, Volume 6, Issue 4, pp 235-243
Date: 11 Nov 2011

Pulmonary toxicities from targeted therapies: a review

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Abstract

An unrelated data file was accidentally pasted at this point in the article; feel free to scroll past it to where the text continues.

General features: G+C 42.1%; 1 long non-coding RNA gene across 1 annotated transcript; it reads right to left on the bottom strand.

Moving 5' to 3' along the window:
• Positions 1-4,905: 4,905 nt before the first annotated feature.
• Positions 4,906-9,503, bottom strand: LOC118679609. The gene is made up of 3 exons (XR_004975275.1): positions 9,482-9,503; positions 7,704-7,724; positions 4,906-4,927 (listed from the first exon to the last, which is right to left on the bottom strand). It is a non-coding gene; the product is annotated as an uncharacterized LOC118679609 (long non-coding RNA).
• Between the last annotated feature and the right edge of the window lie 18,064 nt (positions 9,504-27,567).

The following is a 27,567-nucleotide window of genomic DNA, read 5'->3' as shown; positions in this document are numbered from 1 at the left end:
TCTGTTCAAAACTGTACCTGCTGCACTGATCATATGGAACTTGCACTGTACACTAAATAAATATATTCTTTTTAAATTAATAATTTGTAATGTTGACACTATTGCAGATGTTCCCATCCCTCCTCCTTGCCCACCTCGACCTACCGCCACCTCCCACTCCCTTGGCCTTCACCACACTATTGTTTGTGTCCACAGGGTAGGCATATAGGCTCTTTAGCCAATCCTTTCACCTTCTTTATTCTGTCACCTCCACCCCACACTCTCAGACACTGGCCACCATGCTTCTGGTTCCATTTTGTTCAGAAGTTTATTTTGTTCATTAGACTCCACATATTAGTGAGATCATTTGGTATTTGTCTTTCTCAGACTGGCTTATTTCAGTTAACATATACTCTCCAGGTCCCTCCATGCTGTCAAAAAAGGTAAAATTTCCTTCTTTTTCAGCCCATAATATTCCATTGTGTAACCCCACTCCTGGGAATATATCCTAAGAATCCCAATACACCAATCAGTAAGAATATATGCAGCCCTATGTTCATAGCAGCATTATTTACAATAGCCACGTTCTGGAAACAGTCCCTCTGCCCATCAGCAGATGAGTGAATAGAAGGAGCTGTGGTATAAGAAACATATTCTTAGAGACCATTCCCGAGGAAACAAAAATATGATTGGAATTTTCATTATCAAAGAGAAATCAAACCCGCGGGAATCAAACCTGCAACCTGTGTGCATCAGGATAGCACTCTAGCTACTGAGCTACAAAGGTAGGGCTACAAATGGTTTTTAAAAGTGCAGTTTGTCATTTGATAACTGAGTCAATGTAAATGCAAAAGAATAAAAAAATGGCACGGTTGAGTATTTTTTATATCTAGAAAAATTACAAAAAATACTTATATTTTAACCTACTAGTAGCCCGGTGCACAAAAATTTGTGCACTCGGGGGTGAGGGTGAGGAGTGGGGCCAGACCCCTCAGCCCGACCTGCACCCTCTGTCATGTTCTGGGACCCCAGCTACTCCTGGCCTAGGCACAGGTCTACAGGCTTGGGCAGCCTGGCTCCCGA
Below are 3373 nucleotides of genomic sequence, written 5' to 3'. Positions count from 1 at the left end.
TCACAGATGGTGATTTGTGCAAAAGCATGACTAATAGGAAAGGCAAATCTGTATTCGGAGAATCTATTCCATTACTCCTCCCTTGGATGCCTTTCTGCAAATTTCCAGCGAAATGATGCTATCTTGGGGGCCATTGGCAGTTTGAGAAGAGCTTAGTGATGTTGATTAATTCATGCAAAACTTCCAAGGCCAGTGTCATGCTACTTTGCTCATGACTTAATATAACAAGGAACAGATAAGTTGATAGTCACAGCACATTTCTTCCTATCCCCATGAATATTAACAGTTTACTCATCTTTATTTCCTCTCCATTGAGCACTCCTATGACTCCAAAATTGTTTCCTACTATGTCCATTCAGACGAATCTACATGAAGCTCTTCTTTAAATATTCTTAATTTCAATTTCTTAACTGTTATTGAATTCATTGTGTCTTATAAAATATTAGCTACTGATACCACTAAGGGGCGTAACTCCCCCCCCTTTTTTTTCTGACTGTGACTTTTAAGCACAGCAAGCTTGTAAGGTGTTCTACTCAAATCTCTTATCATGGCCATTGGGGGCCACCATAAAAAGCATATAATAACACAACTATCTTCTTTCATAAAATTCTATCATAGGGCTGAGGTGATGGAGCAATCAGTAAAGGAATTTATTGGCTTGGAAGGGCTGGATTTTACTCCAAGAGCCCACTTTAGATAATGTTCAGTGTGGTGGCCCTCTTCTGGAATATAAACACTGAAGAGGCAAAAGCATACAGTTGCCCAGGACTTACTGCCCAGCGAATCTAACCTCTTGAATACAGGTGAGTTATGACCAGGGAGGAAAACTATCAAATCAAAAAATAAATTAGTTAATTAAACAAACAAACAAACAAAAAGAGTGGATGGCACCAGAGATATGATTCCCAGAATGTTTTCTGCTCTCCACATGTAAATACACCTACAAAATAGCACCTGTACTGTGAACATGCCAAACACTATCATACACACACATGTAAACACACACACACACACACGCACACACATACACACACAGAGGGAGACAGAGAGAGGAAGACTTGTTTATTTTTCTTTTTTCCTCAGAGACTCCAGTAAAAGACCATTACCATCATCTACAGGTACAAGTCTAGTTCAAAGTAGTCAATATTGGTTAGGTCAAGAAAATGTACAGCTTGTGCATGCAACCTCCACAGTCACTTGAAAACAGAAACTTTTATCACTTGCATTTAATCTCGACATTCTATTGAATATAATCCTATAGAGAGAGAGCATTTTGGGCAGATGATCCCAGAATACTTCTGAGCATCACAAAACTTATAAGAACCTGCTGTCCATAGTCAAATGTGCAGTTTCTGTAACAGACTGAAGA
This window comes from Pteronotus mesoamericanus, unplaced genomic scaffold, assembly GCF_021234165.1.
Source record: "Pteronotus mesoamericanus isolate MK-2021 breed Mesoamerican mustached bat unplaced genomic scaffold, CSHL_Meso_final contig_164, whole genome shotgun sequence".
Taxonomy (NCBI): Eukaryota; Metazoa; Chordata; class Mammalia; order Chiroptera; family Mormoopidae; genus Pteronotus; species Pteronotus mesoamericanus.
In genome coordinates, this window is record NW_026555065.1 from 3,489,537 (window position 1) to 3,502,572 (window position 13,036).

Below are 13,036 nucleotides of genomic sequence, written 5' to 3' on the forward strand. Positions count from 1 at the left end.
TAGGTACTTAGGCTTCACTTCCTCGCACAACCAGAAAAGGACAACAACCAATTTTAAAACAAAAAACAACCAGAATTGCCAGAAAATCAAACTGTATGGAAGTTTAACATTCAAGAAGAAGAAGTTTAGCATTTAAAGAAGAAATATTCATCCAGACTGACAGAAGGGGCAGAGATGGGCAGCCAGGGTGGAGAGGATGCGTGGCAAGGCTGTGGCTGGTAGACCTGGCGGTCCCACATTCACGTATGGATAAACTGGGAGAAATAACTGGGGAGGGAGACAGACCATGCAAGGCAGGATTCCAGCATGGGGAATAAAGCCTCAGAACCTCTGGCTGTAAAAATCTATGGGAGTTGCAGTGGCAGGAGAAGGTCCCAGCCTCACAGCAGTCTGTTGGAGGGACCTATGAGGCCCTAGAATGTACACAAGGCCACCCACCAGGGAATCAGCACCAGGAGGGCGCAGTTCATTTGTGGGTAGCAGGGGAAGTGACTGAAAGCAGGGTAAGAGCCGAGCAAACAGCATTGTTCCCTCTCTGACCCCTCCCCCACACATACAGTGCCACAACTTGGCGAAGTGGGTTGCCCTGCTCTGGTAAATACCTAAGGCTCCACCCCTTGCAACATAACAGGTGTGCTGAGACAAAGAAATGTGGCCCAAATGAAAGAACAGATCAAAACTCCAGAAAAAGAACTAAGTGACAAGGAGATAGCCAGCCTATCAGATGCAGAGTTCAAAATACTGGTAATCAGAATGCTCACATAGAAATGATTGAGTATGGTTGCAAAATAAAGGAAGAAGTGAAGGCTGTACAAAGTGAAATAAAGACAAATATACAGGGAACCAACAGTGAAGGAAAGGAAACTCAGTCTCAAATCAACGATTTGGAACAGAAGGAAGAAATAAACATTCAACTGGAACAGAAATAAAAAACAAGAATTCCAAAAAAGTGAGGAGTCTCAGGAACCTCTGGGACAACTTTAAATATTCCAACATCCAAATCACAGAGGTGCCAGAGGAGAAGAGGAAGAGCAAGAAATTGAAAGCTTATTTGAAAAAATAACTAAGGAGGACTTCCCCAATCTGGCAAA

Pulmonary toxicity is rarely seen with most commonly used targeted therapies. The endothelial growth factor receptor (EGFR) small-molecule tyrosine kinase inhibitors (TKIs) gefitinib and erlotinib can cause interstitial lung disease (ILD). BCR-ABL tyrosine kinase inhibitors imatinib and dasatinib can cause pleural effusions. Infusion-related bronchospasm is common with the monoclonal antibodies to EGFR cetuximab and panitumumab, and case reports of bronchiolitis and pulmonary fibrosis have been described. Up to one-sixth of patients taking mammalian target of rapamycin (mTOR) inhibitors get a reversible interstitial pneumonitis. Bevacizumab, the monoclonal antibody to vascular endothelial growth factor (VEGF), has been associated with hemoptysis and pulmonary embolism particularly in patients with squamous cell lung cancer. Infusion-related bronchospasms, acute respiratory distress syndrome (ARDS), and interstitial pneumonitis can be seen with the anti-lymphocyte monoclonal antibodies rituximab, ofatumumab, and alemtuzumab. While most pulmonary toxicities from these therapies are mild and resolve promptly with dose reduction or discontinuation, it is important for the clinician to recognize these potential toxicities when faced with treatment-related complications. Discerning these pulmonary adverse effects may help in making decisions on diagnostic testing and therapy, particularly for those with pulmonary and cardiovascular co-morbidities.